Rong Hong was born in 1828 in the village of Nam Ping, four miles west of Macao. Rong attended missionary schools in Macao and Hong Kong for eleven years. In 1847 Rong was offered an opportunity to study in the U.S. when his teacher, the Rev. Samuel Brown (Yale, 1832), returned home due to ill health. Rong attended Monson Academy in Monson, Massachusetts, from 1847-1849. He may have become a Christian there or earlier in China. While studying at Yale University from 1850-1854, he became a naturalized American citizen in 1852.
Rong returned to China in 1855 with a desire to help other Chinese study in the United States. In 1863 the Qing court began debating the option of sending students abroad. Zeng Guofan, the most influential official at that time, and Li Hongzhang, his protege, advocated sending students abroad, but many conservative officials opposed the plan. After Rong became a member of Zeng Guofan’s personal group in 1863, he was sent to the U.S. to order machinery to equip an arsenal in Shanghai and called to serve as an interpreter in 1870 during the negotiations with France in 1870. When Rong’s educational proposal was submitted to the emperor, Zeng and Li saw it as an opportunity to implement the overseas study plan that had been thwarted.
In 1871 the Throne approved the Chinese Educational Mission (C.E.M.) to the United States. Rong went ahead of the other co-commissioner, the Chinese teachers, and the students in order to establish the Mission in the United States. Rong found American families who would open their homes to two or three students and he set up the Mission’s headquarters in Springfield, Massachusetts, where the students would live during the summers in order to study Chinese. In the summer of 1872 the first group of thirty students sailed for the United States.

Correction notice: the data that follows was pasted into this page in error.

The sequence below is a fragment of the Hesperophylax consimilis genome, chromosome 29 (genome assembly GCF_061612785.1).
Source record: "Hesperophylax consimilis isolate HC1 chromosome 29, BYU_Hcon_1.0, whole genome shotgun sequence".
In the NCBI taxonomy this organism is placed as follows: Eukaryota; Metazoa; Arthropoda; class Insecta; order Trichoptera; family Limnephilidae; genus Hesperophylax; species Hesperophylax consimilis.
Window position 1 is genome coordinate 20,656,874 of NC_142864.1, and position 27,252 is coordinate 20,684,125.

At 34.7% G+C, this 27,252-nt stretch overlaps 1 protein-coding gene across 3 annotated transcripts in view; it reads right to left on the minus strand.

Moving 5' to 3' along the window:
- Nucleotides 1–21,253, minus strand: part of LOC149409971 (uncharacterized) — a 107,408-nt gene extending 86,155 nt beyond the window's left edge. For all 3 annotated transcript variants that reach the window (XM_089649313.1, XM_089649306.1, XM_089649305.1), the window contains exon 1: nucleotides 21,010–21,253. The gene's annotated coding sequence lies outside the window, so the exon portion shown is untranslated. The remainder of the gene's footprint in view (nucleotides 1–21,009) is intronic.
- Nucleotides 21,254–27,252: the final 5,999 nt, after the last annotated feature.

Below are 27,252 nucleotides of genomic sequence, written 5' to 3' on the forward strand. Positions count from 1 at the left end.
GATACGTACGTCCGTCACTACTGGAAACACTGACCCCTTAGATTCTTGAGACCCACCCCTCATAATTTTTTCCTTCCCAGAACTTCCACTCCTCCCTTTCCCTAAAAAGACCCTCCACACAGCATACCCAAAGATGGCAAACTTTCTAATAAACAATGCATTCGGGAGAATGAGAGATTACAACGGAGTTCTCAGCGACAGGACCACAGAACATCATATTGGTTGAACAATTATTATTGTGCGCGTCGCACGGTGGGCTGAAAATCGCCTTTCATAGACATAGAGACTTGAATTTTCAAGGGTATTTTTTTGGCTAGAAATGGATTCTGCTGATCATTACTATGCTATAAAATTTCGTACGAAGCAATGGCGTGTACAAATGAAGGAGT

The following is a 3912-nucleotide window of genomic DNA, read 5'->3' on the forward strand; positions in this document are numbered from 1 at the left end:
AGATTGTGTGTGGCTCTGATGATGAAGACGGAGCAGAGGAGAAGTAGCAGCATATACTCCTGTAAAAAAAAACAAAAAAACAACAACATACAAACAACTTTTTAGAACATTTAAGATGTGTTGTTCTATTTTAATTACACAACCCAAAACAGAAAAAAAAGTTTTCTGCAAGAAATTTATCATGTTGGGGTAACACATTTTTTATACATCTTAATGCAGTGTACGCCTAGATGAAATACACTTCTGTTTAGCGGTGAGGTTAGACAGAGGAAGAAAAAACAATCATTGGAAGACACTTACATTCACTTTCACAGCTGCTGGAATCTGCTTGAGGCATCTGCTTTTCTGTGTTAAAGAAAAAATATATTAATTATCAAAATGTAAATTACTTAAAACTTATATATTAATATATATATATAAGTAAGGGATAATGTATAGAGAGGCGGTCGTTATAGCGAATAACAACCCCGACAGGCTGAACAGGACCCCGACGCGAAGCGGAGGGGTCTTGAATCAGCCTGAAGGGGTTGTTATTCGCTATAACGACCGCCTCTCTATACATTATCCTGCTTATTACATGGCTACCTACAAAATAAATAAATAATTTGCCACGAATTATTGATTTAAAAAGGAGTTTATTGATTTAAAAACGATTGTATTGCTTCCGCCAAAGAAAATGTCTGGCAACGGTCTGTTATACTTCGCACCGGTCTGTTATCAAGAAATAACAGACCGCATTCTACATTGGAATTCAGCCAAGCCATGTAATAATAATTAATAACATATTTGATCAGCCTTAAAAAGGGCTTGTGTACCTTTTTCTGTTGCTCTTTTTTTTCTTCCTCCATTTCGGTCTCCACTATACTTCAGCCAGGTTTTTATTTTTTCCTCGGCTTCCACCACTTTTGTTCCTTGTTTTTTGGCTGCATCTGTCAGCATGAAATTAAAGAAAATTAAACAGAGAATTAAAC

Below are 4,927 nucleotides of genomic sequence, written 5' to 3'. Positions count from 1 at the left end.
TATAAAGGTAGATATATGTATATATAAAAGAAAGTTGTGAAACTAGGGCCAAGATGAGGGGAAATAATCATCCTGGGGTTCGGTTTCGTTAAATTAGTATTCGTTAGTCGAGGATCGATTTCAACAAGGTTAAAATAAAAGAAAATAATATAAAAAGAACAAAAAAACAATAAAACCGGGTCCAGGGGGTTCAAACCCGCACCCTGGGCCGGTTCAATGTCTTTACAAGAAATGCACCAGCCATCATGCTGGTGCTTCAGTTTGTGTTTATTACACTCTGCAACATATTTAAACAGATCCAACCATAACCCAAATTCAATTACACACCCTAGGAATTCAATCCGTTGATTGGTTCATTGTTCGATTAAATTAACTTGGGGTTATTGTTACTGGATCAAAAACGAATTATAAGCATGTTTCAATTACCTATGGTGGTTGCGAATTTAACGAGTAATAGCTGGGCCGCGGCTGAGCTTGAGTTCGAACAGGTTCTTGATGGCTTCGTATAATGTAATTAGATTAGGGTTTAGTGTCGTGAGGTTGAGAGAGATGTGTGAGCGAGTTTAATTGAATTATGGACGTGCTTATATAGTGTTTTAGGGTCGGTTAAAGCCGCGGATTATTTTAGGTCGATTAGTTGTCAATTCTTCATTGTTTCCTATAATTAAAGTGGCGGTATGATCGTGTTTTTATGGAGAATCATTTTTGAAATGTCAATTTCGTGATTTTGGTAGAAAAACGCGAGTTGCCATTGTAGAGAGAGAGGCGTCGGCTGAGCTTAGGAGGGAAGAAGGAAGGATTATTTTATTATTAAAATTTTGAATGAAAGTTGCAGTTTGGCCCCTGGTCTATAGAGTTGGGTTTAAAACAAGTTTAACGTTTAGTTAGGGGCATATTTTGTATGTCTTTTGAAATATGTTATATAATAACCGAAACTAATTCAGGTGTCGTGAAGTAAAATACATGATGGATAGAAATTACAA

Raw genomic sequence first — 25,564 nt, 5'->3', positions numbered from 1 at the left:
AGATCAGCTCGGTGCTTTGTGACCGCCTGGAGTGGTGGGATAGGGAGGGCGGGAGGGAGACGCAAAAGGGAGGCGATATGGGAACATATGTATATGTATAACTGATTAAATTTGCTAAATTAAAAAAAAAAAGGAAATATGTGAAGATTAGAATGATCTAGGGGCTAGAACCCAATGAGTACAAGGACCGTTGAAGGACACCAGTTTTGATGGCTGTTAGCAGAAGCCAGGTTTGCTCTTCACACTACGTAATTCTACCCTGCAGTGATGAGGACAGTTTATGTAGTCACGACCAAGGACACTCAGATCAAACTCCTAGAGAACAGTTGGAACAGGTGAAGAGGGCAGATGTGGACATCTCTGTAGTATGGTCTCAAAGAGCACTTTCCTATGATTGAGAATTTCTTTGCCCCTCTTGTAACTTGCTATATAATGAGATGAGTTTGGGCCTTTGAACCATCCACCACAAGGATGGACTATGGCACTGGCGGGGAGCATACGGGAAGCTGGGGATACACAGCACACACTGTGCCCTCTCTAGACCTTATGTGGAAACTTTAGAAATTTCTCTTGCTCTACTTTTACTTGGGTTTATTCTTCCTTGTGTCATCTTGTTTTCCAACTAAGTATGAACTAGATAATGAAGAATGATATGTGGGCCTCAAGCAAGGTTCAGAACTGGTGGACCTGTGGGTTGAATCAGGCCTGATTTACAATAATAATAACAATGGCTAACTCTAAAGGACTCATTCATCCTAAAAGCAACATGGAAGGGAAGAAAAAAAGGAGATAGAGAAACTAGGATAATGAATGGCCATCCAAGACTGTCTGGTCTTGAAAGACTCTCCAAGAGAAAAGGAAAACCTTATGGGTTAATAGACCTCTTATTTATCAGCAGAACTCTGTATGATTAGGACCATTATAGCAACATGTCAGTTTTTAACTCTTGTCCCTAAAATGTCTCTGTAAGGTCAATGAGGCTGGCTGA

In 1875, while directing the Mission, he married Mary L. Kellogg, the daughter of a prominent local doctor in Hartford. Their sons are Morrison Brown Yung, who graduated from Yale’s Sheffield Scientific School in 1898 and Bartlett Golden Yung who graduated from Yale College in 1902.
Rong’s co-commissioners began writing secret reports to the Chinese Court denouncing the students for becoming Americanized and recommending that the court recall them without delay and strictly watch them after their return. The Mission continued for two more years, but the conservatives in the court grew in power. The Court recalled the Mission in June 8, 1881, six years earlier than originally planned. In August 1881 one hundred students sailed back to China.
Most students were just beginning to enter colleges when their high hopes were shattered. Over sixty percent of them had only begun their education in colleges or technical schools. Only two had completed their bachelor’s degree. Ten students refused to return to China. When the boys returned to China they were treated as criminals and did not receive the promised official ranks or high-level government jobs, but instead were paid low wages. Viceroy Li who had supported the Mission, rescued many students from obscurity by distributing them among the technical colleges in Tianjin.
In 1883 Rong Hong came to the U.S. to care for his wife, who had returned from China when her health failed. After she died in 1886, Rong found that raising his two sons helped console him in the loss of both his life’s ambition and his wife. In 1895, when Rong was recalled to China, he tried several schemes for banking or building a railroad but they failed. Then he joined other reformers in encouraging the young emperor to instigate numerous reforms during the summer of 1898, but the Empress Dowager brought that to an abrupt halt. Rong fled for his life to Shanghai and then on to Hong Kong. Though his U.S. citizenship had been annulled in 1898 as part of the Chinese Exclusion Act, he slipped by the inspector at the gangplank in San Francisco in June 1902 and arrived in New Haven in time to see his younger son graduate from Yale.
Rong went into semi-retirement in Hartford, but found he could not keep his mind off China. When Liang Qichao, a fellow exile following the 1898 reform, visited Rong in 1903 during his tour of the U.S., Rong encouraged him about the future of China. Rong died on April 22, 1912, in Hartford. He is buried in Cedar Hill cemetery.
- Stacey Bieler, “Rong Hong: Visionary for a New China,” Carol Lee Hamrin, ed. with Stacey Bieler, Salt and Light: Lives of Faith that Shaped Modern China (Eugene, Oregon: Wipf and Stock Publishers, Pickwick Publications, 2008)